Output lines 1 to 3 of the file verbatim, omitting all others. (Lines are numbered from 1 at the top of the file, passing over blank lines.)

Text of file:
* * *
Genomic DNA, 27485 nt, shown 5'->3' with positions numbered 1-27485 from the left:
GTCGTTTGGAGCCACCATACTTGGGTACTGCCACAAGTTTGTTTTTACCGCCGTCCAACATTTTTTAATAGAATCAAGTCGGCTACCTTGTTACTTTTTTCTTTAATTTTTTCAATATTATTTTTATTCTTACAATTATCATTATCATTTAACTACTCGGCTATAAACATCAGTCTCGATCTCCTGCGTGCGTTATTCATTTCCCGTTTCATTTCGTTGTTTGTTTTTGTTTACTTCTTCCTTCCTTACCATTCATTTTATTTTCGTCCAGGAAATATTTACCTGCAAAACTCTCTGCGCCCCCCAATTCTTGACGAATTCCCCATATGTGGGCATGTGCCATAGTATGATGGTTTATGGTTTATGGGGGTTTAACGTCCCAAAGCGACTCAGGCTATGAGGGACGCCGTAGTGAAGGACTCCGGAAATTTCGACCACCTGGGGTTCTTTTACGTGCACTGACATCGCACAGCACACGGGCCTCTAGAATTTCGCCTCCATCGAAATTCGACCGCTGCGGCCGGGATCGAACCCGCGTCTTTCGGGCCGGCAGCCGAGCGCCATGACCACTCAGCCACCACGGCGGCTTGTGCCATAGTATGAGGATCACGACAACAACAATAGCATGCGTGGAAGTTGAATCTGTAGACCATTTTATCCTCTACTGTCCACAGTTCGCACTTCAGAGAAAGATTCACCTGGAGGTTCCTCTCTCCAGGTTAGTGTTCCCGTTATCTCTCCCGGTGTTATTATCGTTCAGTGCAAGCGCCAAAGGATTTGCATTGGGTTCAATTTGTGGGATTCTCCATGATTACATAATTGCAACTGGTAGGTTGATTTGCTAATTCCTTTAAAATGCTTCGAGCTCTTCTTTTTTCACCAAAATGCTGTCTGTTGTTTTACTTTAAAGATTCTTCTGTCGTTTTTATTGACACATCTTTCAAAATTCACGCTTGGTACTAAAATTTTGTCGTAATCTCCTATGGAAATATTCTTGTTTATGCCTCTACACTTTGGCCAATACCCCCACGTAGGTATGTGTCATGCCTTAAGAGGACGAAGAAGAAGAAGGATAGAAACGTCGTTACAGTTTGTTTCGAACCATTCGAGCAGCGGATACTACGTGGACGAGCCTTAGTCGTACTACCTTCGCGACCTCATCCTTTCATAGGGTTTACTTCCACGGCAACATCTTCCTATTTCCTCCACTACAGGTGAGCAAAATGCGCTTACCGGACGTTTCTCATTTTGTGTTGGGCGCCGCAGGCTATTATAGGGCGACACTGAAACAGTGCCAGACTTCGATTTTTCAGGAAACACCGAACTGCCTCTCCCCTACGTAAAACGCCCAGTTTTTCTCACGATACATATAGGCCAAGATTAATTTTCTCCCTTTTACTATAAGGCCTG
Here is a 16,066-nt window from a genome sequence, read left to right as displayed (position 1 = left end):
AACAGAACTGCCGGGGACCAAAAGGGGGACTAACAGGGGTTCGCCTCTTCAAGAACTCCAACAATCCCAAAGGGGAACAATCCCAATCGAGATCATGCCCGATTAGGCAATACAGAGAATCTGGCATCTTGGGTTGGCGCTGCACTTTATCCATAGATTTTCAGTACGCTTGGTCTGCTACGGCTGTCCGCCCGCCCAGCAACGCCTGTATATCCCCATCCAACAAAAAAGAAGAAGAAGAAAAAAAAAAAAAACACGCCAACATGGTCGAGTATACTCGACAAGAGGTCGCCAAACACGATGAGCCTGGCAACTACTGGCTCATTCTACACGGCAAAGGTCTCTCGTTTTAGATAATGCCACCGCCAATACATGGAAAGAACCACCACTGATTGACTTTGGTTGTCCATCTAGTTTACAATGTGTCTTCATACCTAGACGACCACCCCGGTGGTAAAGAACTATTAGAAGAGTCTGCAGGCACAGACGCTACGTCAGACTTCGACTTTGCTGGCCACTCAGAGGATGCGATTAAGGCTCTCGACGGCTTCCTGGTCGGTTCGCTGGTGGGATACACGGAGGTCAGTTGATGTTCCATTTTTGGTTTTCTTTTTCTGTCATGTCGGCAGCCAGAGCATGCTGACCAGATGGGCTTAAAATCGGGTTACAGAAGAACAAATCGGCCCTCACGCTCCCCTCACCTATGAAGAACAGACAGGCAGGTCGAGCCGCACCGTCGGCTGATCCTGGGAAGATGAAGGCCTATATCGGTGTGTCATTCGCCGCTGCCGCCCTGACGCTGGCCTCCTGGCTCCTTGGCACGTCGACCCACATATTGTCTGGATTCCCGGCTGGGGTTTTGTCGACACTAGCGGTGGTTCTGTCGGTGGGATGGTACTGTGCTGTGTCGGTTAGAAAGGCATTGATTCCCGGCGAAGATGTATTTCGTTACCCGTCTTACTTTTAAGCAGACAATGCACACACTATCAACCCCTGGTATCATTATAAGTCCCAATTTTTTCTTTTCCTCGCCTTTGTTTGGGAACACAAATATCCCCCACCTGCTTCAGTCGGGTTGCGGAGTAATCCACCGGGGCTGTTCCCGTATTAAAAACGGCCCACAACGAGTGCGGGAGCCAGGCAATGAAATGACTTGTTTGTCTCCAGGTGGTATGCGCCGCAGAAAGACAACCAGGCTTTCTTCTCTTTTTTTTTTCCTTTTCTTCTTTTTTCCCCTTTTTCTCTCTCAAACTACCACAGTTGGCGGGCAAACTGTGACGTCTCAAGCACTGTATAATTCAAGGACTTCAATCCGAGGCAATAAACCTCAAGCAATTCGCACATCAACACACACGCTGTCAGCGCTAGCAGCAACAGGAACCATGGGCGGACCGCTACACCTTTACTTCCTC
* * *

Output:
Genomic DNA, 27485 nt, shown 5'->3' with positions numbered 1-27485 from the left:
GTCGTTTGGAGCCACCATACTTGGGTACTGCCACAAGTTTGTTTTTACCGCCGTCCAACATTTTTTAATAGAATCAAGTCGGCTACCTTGTTACTTTTTTCTTTAATTTTTTCAATATTATTTTTATTCTTACAATTATCATTATCATTTAACTACTCGGCTATAAACATCAGTCTCGATCTCCTGCGTGCGTTATTCATTTCCCGTTTCATTTCGTTGTTTGTTTTTGTTTACTTCTTCCTTCCTTACCATTCATTTTATTTTCGTCCAGGAAATATTTACCTGCAAAACTCTCTGCGCCCCCCAATTCTTGACGAATTCCCCATATGTGGGCATGTGCCATAGTATGATGGTTTATGGTTTATGGGGGTTTAACGTCCCAAAGCGACTCAGGCTATGAGGGACGCCGTAGTGAAGGACTCCGGAAATTTCGACCACCTGGGGTTCTTTTACGTGCACTGACATCGCACAGCACACGGGCCTCTAGAATTTCGCCTCCATCGAAATTCGACCGCTGCGGCCGGGATCGAACCCGCGTCTTTCGGGCCGGCAGCCGAGCGCCATGACCACTCAGCCACCACGGCGGCTTGTGCCATAGTATGAGGATCACGACAACAACAATAGCATGCGTGGAAGTTGAATCTGTAGACCATTTTATCCTCTACTGTCCACAGTTCGCACTTCAGAGAAAGATTCACCTGGAGGTTCCTCTCTCCAGGTTAGTGTTCCCGTTATCTCTCCCGGTGTTATTATCGTTCAGTGCAAGCGCCAAAGGATTTGCATTGGGTTCAATTTGTGGGATTCTCCATGATTACATAATTGCAACTGGTAGGTTGATTTGCTAATTCCTTTAAAATGCTTCGAGCTCTTCTTTTTTCACCAAAATGCTGTCTGTTGTTTTACTTTAAAGATTCTTCTGTCGTTTTTATTGACACATCTTTCAAAATTCACGCTTGGTACTAAAATTTTGTCGTAATCTCCTATGGAAATATTCTTGTTTATGCCTCTACACTTTGGCCAATACCCCCACGTAGGTATGTGTCATGCCTTAAGAGGACGAAGAAGAAGAAGGATAGAAACGTCGTTACAGTTTGTTTCGAACCATTCGAGCAGCGGATACTACGTGGACGAGCCTTAGTCGTACTACCTTCGCGACCTCATCCTTTCATAGGGTTTACTTCCACGGCAACATCTTCCTATTTCCTCCACTACAGGTGAGCAAAATGCGCTTACCGGACGTTTCTCATTTTGTGTTGGGCGCCGCAGGCTATTATAGGGCGACACTGAAACAGTGCCAGACTTCGATTTTTCAGGAAACACCGAACTGCCTCTCCCCTACGTAAAACGCCCAGTTTTTCTCACGATACATATAGGCCAAGATTAATTTTCTCCCTTTTACTATAAGGCCTG
Here is a 16,066-nt window from a genome sequence, read left to right as displayed (position 1 = left end):